Employment in retail declined by 61,000 in May but is 159,000 above its February 2020 level. Half of that decline was in general merchandise stores, likely a reflection of high inventories, said Rucha Vankudre, senior labor economist at Emsi Burning Glass. "Retail inventories have been climbing, and it looks like stores have hit their hiring peak," she said. "This will be an important number to watch in future reports as an indicator of retail direction."

The majority of industries contributed gains, said Julia Pollak, chief economist at ZipRecruiter. "The private sector has now recovered 99 percent of the jobs lost in the pandemic; the public sector only 58 percent," she said.

She added that job gains in May were almost double the monthly average job gain before the pandemic. "And job gains would have been even higher were they not restrained by tight labor supply."

Frankiewicz said that at ManpowerGroup, employers continue to be bullish on hiring across sectors, especially among large enterprises, and with technology skills among the most in demand. "When you look at the overall labor landscape, it's clear that the empowered worker is still in the driver's seat of employment," she said.

Job postings on ZipRecruiter rose 3 percent in May. Pollak said that businesses are hiring both to replace turnover and expand headcount but held back by high turnover and persistent labor shortages.

Unemployment Stays Flat

The unemployment rate held at 3.6 percent for the third straight month. A more encompassing measure of unemployment that accounts for those not looking for jobs and those holding part-time positions for economic reasons moved slightly higher to 7.1 percent.

"While the unemployment rate didn't improve, the underlying data was healthy, showing a rise in labor force participation and a negligible change in unemployment levels," Zhao said.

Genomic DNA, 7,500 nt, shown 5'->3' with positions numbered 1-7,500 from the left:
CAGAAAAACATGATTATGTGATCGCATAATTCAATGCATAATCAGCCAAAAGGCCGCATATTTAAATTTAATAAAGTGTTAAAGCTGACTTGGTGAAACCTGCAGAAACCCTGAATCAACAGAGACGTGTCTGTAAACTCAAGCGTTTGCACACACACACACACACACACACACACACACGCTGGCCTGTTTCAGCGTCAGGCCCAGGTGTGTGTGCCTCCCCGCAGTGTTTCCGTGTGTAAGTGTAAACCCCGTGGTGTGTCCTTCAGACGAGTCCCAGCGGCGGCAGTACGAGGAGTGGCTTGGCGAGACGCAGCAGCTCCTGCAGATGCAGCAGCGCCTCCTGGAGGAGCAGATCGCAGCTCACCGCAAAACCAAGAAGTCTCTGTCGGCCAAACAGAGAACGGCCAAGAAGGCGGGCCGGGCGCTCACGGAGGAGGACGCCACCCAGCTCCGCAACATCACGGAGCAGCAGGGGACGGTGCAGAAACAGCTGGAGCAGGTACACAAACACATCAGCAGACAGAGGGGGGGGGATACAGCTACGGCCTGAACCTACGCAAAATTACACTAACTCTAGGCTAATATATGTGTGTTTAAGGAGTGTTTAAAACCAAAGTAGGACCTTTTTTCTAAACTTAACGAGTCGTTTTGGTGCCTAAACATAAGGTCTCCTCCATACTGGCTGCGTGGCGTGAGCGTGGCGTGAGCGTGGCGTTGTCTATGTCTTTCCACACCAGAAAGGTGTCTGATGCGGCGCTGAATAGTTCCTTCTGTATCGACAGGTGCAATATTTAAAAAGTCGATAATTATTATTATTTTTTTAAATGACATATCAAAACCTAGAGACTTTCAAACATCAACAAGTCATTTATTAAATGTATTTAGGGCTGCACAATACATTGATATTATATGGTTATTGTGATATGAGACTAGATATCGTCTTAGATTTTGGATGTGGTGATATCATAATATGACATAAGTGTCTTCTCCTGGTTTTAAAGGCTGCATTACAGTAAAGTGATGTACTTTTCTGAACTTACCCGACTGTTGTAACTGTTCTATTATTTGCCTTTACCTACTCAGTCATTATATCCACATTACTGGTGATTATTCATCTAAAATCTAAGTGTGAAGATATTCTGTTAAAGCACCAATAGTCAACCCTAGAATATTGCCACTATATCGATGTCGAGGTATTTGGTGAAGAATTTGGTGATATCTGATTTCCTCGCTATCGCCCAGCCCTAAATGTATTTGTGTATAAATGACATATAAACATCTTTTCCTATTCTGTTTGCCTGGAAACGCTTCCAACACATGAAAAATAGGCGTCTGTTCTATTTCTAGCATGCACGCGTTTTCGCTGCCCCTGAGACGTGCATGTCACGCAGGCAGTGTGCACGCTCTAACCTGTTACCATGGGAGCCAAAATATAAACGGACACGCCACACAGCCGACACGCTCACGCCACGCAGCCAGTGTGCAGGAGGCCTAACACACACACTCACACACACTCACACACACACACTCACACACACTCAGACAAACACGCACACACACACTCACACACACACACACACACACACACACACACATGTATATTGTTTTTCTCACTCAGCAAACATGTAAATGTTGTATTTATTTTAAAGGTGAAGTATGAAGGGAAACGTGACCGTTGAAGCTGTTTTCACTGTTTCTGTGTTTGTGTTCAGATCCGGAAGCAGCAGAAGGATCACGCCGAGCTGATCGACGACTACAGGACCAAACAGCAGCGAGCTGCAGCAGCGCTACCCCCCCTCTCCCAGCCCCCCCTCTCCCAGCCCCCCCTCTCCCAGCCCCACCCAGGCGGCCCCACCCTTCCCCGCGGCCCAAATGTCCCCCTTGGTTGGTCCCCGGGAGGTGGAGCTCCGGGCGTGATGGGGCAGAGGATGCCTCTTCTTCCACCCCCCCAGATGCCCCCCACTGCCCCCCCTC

The labor force participation rate, which measures the share of the population working or looking for work, ticked up to 62.3 percent from 62.2 percent in April, a sign that bountiful jobs and higher wages are slowly luring people back to work.

"Job gains would have been even higher were it not for the decline in labor force participation caused by the pandemic," Pollak said. "Labor force participation rates have recovered for teenagers and the prime-age population, but are still almost 3.5 percentage points lower than before the pandemic for workers aged 20-24 and those over age 55."

Strong demand continues to pull workers back into employment, Bunker said. "Unemployed workers also continue to find work, as the job-finding rate for these workers rose in May and remains higher than its pre-pandemic average. And while more workers are getting jobs, the data show no sign of a pick-up in layoffs."

Wage Growth Eases

Wages continued to climb last month, though at a slower pace. Competition for workers amid a severe labor shortage has driven up annual wage increases above 5 percent every month of this year. By contrast, wage gains averaged 3.2 percent in the 12 months to February 2020.

"Average hourly earnings grew 5.2 percent year-over-year in May, slowing from 5.5 percent in April," Zhao said. "While the slowdown may not be welcome news to workers, it is a signal that inflation may moderate as monetary policy continues to tighten. Accelerating wage growth would raise concerns of a wage-price spiral."

Pollak said that year-over-year wage growth in leisure and hospitality has now been over 10 percent for 10 straight months. Frontline workers in that industry are experiencing particularly rapid growth of 11.8 percent. "Further recovery in labor force participation is likely to take the boil off wage growth," she said.